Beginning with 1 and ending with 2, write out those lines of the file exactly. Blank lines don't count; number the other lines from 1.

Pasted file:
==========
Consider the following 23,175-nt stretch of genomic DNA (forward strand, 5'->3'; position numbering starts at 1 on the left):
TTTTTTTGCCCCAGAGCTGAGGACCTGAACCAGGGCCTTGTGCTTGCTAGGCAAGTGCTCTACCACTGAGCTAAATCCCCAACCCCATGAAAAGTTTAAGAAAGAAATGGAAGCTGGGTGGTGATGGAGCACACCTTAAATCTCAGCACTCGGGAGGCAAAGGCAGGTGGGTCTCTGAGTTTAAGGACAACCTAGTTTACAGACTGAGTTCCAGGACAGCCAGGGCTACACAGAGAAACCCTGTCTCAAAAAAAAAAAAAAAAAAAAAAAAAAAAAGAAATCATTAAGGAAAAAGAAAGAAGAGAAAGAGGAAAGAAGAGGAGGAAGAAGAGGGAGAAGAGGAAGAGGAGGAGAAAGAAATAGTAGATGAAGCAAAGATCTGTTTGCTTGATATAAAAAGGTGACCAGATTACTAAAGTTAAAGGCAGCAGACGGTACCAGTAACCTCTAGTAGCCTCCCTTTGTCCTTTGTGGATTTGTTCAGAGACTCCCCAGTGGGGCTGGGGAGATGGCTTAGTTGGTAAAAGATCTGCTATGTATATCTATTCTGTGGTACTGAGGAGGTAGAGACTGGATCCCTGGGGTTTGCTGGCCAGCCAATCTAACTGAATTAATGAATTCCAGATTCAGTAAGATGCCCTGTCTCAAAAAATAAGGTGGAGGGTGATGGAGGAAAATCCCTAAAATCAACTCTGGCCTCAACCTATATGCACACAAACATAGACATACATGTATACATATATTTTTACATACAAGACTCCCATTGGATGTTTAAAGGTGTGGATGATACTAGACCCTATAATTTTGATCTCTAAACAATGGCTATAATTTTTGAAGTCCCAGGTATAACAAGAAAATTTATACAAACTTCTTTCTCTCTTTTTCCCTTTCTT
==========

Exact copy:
Consider the following 23,175-nt stretch of genomic DNA (forward strand, 5'->3'; position numbering starts at 1 on the left):
TTTTTTTGCCCCAGAGCTGAGGACCTGAACCAGGGCCTTGTGCTTGCTAGGCAAGTGCTCTACCACTGAGCTAAATCCCCAACCCCATGAAAAGTTTAAGAAAGAAATGGAAGCTGGGTGGTGATGGAGCACACCTTAAATCTCAGCACTCGGGAGGCAAAGGCAGGTGGGTCTCTGAGTTTAAGGACAACCTAGTTTACAGACTGAGTTCCAGGACAGCCAGGGCTACACAGAGAAACCCTGTCTCAAAAAAAAAAAAAAAAAAAAAAAAAAAAAGAAATCATTAAGGAAAAAGAAAGAAGAGAAAGAGGAAAGAAGAGGAGGAAGAAGAGGGAGAAGAGGAAGAGGAGGAGAAAGAAATAGTAGATGAAGCAAAGATCTGTTTGCTTGATATAAAAAGGTGACCAGATTACTAAAGTTAAAGGCAGCAGACGGTACCAGTAACCTCTAGTAGCCTCCCTTTGTCCTTTGTGGATTTGTTCAGAGACTCCCCAGTGGGGCTGGGGAGATGGCTTAGTTGGTAAAAGATCTGCTATGTATATCTATTCTGTGGTACTGAGGAGGTAGAGACTGGATCCCTGGGGTTTGCTGGCCAGCCAATCTAACTGAATTAATGAATTCCAGATTCAGTAAGATGCCCTGTCTCAAAAAATAAGGTGGAGGGTGATGGAGGAAAATCCCTAAAATCAACTCTGGCCTCAACCTATATGCACACAAACATAGACATACATGTATACATATATTTTTACATACAAGACTCCCATTGGATGTTTAAAGGTGTGGATGATACTAGACCCTATAATTTTGATCTCTAAACAATGGCTATAATTTTTGAAGTCCCAGGTATAACAAGAAAATTTATACAAACTTCTTTCTCTCTTTTTCCCTTTCTT